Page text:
In relation to Erikson’s theory, my emotional development was shaped during this period between ages six through eleven greatly in part of the new dynamic in the family with the addition of my brother (Berk, 2014). Although it was initially very difficult for me to adjust to the change from being an only child, I was able to develop emotionally and learn how to manage the new dynamic. During the first few years after my brother was born, I remember feeling a stronger desire to achieve in academics and sports. I was supported and encouraged by my parents but they did not focus on me completely. During this stage, I think that I developed emotional self-regulation more easily than my peers because I had such a “major” life event during this transitional period that served as a catalyst. By age eleven, given my early experiences with positive peer relationships, academic and athletic success and development of healthy emotional coping skills, I would say that I leaned more towards the industry side of the spectrum.


        During my adolescence I had quite a few major life events and influential people that helped shape me into the person I am today. According to Erikson’s theory, during this stage of identity versus role confusion I would say I find myself identifying more towards the identity end of the spectrum during my adolescence. Building off of my athletic achievements of middle childhood, I continued to play soccer in leagues throughout the year with my friends. This socialization with members of my soccer team helped to form my self-concept during my transition into high school. I was able to interact with people outside of my “normal” group of friends by playing in the various soccer leagues and I met individuals who I would later be in high school classes with. During my eighth grade year in grade school, I was in an advanced math class at my future high school and I noticed that two of the individuals I played soccer with were also in the advanced math class. Over the course of that year, I would form a stronger friendship with one of them and still remain close friends to this day. Having the athletic and academic environments to form this bond attributed to my socialization and strengthened my self-concept of being “smart” and “athletic” (Berk, 2014).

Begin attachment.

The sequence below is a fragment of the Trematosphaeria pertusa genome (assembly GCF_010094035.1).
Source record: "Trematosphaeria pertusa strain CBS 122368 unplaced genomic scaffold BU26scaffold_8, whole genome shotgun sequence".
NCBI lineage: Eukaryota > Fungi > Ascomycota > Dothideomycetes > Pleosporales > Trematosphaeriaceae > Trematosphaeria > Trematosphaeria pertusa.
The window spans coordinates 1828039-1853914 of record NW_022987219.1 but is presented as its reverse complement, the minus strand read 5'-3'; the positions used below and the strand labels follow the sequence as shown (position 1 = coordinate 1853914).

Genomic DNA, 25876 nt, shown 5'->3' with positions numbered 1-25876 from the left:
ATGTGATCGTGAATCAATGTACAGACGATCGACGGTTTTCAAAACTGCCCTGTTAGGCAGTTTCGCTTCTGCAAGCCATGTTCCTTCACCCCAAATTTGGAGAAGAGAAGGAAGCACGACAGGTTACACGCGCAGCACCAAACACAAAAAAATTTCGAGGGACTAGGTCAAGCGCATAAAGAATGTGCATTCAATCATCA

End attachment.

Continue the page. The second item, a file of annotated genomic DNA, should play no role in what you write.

When I began high school at age 14, I felt more confident than my friends from grade school who were entering the school with me as I had already attended my high school for the advanced math class. I feel that my self-esteem was very high at this point as I had a full year to interact with the faculty and students and “find my place” before my friends did. Those of us that had come from my grade school into the high school joined the soccer team and began to rapidly socialize with other freshman as well as upper classmen who practiced with us. During my freshman year in high school, I was asked to start on the varsity soccer team during many of the games and then participate in the junior varsity games often as the co-captain. These experiences boosted my self-esteem and help to solidify my self-concepts. Unfortunately, during the 4th-5th week of soccer at the junior varsity game, I broke my tibia in my leg and was unable to play in the rest of the season nor over that winter indoor season. When this happened, I felt that I lost a big piece of my identity as I had always played soccer and spent a great deal of time playing sports with my friends. This “identity crisis” was significant because it forced me to spend more time on academic pursuits and associate with a different group of individuals because I had limited mobility with the full leg cast for approximately six months. Although the injury was not traumatic, this “crisis” allowed me to expand my peer groups in high school and associate with individuals that I may not have typically formed friendships with.